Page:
Is Emotion Keeping You From Getting The Best Talent?

Abstract 
Can you be completely impartial during the interviewing process?

My friend, Kevin Roberts, is CEO of Saatchi & Saatchi Worldwide, one of the leading agencies in the world.  He writes a blog that I’d encourage you to read regularly. A recent blog was on the subject of including emotion in business negotiations (Negotiate Using Emotion).  It raised a question for me about the place for emotion in job interviews.

 I don’t believe there is any way to completely remove emotion from the interview process and perhaps some emotion is good to have. But I’m concerned that too often it overwhelms the process and great candidates are passed over because the interviewer makes an early, snap judgment about a candidate based on “disliking” him or her.  It can color all the answers that follow.

 I find this is particularly true with extended panel members – those people on the interview panel who have not been an integral part of the process of setting out the job specs and the position description.  They often bring their own biases to the interview and evaluate candidates on characteristics that were never part of the search.  It’s a waste of the client’s money and everyone’s time.

Relatedly, panelists are too often swayed by a vocal member of the panel who has a particular reaction to a candidate on a “gut level”.  Sometimes this is the boss, but often it is a peer in the group that reacted to something he or she heard during the interview or a bias that existed during the interview, based on input from people outside the process.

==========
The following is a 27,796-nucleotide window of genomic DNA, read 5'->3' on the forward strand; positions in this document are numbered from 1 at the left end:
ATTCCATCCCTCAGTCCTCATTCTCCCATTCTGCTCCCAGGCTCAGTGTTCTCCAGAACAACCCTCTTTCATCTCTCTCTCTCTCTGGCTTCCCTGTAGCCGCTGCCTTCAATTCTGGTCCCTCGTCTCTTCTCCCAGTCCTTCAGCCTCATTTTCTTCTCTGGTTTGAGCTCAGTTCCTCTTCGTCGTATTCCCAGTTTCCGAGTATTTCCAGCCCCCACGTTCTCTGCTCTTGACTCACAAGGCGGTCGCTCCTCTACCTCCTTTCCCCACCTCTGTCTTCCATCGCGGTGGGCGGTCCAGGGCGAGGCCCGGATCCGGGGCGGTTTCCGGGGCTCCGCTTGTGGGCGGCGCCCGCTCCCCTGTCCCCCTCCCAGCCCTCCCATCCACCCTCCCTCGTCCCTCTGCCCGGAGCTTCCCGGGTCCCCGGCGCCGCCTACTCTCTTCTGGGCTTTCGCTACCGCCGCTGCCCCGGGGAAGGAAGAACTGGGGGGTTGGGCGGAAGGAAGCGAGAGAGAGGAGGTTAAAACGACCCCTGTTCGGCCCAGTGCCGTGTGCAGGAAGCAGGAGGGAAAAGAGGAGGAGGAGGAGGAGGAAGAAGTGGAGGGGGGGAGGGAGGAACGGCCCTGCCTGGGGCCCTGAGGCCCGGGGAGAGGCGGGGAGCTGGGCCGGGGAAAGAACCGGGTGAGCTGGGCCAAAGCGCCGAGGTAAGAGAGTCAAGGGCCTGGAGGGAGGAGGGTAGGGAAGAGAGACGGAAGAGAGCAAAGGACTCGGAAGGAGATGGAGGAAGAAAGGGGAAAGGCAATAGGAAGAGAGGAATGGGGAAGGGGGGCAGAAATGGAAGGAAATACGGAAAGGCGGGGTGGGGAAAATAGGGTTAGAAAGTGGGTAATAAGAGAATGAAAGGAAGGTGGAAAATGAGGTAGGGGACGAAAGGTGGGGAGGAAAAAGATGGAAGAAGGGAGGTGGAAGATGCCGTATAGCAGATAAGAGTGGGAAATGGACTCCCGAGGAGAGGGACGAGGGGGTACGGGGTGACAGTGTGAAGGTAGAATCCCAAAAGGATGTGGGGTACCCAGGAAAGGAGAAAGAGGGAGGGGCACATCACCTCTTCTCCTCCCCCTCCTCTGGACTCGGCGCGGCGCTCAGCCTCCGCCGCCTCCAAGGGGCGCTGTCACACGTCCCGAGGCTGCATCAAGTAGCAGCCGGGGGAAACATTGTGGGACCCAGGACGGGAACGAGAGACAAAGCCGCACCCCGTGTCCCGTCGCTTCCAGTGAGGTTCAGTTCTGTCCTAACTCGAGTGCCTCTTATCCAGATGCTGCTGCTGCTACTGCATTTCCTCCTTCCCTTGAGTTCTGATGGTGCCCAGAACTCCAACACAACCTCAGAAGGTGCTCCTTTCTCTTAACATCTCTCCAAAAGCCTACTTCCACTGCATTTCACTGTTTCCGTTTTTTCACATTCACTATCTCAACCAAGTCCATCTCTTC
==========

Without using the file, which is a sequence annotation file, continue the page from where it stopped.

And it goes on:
To try to manage this problem, I encourage our clients to formally set the criteria for the evaluation before the interview.  We provide each of the panelists with a template based on the agreed specifications for the job and encourage them to ask their questions to ensure that they, as representatives of the company, can grade the candidate on each element.  If the client wants to weight the criteria, we can do that in advance as well.  We encourage each panelist to grade each candidate and make notes on the evidence they got from the interview on which they based their grade.  By having to think about the evidence, I’ve found that grades can change.  People I’ve “liked” but couldn’t grade highly with evidence to support the grade have fallen below others that I didn’t “like” as well at the outset, but who proved their abilities in the interview.

We also suggest that the grades be written down before the panelists meet to discuss their opinions.  This may not prevent the loudest voice from swaying the others, but it helps.

If emotional elements are critical to success in the role, then you should be able to define them so that they can be part of the search process. There are lots of ways to be successful in a business, and it’s important that companies don’t lose out on great talent because they handle themselves differently than the person across the desk during a one-hour interview.  For example, just because a person is quiet you can’t presume that they are a poor leader.  Is there evidence that they have been very effective as a leader in their previous roles?  Perhaps their style is actually more effective.

Conversely, a little bit of wild and crazy might be just what your company needs – even if it makes you a bit uncomfortable.  Has it worked for your candidate at other companies in his/her past?

Net net, this is a business decision and if you’re going to let your “gut” be the key decider, you may miss out on a great deal of talents.